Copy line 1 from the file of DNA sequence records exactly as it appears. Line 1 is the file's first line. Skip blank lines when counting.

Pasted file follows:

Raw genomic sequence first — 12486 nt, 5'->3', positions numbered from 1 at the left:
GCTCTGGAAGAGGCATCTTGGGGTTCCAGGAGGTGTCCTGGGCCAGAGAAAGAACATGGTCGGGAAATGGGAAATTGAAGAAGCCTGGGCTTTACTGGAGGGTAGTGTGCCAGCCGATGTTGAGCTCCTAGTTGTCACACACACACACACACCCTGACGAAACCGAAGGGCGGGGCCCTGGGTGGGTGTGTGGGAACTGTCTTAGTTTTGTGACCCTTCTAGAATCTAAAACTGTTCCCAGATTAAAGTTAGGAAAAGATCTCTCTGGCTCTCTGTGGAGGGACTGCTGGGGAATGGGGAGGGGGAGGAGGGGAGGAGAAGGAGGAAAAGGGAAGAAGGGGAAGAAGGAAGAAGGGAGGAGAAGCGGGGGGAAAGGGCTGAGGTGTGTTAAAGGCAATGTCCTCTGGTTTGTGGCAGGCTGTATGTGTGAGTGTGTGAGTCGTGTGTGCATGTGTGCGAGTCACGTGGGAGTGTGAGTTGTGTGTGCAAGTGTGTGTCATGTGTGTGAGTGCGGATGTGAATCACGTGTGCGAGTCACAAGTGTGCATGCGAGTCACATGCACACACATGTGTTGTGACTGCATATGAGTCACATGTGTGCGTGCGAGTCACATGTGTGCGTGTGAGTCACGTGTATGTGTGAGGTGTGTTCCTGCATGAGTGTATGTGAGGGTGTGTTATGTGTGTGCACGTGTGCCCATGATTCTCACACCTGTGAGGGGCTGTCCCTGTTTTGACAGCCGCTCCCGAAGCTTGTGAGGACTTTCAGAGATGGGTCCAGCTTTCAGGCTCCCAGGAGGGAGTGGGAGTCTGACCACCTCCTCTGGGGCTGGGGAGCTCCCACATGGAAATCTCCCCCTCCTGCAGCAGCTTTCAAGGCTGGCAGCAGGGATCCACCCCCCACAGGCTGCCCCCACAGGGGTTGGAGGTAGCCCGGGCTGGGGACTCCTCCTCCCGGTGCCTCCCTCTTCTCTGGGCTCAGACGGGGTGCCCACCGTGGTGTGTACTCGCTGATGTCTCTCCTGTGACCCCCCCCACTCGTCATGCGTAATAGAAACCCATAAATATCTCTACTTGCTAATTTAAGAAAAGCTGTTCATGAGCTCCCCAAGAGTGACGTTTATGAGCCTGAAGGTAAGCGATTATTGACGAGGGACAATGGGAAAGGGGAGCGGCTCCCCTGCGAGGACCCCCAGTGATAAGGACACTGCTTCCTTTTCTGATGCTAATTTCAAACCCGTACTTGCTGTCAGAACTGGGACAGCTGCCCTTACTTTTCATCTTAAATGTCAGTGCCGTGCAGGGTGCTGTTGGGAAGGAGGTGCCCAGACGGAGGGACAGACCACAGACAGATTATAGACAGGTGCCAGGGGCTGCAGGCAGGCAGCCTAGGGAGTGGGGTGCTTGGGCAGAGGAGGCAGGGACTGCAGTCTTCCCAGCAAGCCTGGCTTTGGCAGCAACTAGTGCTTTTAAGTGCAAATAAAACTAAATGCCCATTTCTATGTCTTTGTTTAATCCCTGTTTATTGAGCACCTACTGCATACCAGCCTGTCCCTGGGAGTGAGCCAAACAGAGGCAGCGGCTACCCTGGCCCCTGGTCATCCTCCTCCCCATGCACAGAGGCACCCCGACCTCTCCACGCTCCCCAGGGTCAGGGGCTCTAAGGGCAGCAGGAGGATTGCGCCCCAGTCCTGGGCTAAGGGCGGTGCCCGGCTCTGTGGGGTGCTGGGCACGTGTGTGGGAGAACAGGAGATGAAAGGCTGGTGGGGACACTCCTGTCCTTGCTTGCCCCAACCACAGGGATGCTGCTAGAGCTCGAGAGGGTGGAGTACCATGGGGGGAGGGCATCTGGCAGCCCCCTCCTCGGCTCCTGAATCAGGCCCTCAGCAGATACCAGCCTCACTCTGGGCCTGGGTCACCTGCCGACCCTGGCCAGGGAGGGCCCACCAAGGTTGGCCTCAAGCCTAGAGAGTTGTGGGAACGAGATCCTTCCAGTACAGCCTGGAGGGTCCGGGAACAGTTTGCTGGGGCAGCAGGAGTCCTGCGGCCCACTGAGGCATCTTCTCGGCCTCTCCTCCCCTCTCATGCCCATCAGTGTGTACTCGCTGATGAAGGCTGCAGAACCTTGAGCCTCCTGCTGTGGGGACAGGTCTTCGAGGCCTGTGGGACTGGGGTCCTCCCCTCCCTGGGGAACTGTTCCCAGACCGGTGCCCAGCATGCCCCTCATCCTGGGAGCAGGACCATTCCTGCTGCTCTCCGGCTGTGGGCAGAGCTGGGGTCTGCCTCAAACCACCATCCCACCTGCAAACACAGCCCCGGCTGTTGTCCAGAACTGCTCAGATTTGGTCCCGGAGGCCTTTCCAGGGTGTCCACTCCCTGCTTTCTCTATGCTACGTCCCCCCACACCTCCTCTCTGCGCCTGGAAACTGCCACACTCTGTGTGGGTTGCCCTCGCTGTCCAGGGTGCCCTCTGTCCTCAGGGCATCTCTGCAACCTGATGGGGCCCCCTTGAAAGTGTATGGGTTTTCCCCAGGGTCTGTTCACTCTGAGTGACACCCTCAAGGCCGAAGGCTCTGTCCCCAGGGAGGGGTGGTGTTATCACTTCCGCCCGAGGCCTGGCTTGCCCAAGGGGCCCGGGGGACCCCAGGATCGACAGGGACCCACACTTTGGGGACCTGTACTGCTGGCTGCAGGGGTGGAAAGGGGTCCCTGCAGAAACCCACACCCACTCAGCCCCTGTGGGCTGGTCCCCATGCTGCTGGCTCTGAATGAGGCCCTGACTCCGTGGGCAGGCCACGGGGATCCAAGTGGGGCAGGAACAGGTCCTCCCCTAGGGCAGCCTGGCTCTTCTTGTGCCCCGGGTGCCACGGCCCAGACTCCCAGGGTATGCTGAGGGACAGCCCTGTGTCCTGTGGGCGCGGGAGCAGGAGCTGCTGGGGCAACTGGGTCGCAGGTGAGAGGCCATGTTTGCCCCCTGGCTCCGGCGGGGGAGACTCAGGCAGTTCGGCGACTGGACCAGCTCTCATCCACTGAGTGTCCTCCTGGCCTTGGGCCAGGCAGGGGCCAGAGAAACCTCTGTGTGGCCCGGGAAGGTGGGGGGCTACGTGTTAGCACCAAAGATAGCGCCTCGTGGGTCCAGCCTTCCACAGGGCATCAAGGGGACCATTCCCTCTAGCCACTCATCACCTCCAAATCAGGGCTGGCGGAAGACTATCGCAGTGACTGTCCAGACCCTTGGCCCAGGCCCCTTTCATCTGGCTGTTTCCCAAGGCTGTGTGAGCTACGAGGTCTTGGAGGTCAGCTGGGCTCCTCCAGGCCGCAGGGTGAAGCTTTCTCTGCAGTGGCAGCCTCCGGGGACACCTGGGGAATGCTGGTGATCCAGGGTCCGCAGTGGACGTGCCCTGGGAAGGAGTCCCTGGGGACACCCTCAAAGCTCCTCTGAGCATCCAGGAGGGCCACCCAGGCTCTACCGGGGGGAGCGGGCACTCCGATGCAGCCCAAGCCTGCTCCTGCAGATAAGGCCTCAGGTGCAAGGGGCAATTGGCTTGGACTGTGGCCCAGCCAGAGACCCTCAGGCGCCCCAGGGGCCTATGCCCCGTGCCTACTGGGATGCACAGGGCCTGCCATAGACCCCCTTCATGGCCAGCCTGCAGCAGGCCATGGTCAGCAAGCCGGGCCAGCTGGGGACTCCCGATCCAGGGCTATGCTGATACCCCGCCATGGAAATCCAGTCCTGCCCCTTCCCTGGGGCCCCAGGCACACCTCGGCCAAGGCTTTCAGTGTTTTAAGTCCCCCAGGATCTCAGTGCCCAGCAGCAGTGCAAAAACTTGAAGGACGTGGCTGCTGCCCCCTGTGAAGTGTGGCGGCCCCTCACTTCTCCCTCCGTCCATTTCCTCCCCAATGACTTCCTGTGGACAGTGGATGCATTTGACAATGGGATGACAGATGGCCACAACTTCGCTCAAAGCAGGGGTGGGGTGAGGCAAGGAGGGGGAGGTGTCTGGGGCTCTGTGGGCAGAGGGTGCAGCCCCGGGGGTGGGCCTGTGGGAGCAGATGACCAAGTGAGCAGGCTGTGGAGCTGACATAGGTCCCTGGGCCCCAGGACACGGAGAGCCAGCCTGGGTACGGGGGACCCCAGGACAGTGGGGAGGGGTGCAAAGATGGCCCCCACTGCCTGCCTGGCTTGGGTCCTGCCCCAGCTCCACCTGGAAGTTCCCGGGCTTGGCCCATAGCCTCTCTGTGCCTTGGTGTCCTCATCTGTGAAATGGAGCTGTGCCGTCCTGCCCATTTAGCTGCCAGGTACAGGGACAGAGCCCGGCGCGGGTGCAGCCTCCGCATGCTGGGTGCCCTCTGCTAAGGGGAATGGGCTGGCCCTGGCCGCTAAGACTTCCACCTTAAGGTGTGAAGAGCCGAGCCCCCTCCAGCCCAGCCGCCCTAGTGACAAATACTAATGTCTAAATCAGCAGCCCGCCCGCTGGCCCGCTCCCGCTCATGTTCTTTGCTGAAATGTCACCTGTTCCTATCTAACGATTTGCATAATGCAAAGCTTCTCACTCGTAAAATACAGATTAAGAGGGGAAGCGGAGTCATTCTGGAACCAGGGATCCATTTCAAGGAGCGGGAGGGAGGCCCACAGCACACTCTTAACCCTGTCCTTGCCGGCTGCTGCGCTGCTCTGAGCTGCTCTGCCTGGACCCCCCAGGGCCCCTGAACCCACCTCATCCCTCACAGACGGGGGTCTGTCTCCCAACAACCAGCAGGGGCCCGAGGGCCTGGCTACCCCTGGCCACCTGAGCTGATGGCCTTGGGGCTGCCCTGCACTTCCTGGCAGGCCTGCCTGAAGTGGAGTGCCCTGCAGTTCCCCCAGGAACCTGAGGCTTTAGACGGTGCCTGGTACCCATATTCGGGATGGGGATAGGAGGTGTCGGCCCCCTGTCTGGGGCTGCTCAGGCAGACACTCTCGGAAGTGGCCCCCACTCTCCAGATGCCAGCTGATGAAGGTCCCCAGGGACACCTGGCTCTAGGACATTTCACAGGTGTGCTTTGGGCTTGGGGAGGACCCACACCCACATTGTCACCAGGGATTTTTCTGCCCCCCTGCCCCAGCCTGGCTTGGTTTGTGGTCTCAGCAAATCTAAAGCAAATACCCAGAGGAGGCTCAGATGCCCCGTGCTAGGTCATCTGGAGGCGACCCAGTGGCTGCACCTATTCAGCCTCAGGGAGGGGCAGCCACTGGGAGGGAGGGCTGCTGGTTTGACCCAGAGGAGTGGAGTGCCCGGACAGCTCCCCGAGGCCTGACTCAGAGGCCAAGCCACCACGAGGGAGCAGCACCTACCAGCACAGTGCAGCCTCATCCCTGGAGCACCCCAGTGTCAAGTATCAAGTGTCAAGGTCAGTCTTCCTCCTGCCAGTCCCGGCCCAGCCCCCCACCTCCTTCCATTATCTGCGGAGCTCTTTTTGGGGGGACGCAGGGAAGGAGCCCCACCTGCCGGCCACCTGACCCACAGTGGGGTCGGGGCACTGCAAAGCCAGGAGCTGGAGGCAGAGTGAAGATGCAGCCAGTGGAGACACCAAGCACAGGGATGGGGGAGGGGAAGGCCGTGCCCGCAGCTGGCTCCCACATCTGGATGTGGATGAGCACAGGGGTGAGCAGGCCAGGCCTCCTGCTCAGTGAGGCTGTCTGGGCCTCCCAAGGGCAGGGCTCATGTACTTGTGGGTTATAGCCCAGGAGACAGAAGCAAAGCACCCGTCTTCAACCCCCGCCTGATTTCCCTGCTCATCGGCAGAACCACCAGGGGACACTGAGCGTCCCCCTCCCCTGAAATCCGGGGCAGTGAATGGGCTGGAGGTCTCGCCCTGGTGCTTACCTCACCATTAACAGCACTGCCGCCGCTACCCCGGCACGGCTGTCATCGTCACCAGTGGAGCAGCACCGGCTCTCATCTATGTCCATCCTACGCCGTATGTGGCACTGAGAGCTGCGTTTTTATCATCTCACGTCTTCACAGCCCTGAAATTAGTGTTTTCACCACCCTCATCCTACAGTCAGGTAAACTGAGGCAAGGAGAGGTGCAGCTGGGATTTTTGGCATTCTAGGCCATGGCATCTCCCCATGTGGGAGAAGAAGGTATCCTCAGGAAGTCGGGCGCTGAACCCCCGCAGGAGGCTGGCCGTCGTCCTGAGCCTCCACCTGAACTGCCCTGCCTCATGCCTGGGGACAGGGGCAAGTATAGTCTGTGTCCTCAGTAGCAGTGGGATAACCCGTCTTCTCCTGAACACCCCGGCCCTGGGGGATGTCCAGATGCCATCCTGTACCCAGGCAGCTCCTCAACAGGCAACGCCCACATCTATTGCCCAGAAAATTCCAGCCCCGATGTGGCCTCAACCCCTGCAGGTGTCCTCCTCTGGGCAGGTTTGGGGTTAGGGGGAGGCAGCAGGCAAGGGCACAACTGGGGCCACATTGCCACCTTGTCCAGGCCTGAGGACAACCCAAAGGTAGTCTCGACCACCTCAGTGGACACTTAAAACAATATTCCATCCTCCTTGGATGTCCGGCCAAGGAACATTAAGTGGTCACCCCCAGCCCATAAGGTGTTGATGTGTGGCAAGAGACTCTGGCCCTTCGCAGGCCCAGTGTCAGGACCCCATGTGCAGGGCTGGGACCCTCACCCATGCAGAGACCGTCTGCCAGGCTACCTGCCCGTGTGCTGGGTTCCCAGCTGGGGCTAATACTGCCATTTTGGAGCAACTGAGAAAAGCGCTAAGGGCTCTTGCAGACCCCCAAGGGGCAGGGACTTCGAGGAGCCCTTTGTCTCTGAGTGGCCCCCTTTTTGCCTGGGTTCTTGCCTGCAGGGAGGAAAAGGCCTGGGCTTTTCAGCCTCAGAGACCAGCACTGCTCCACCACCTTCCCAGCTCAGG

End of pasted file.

Raw genomic sequence first — 12486 nt, 5'->3', positions numbered from 1 at the left: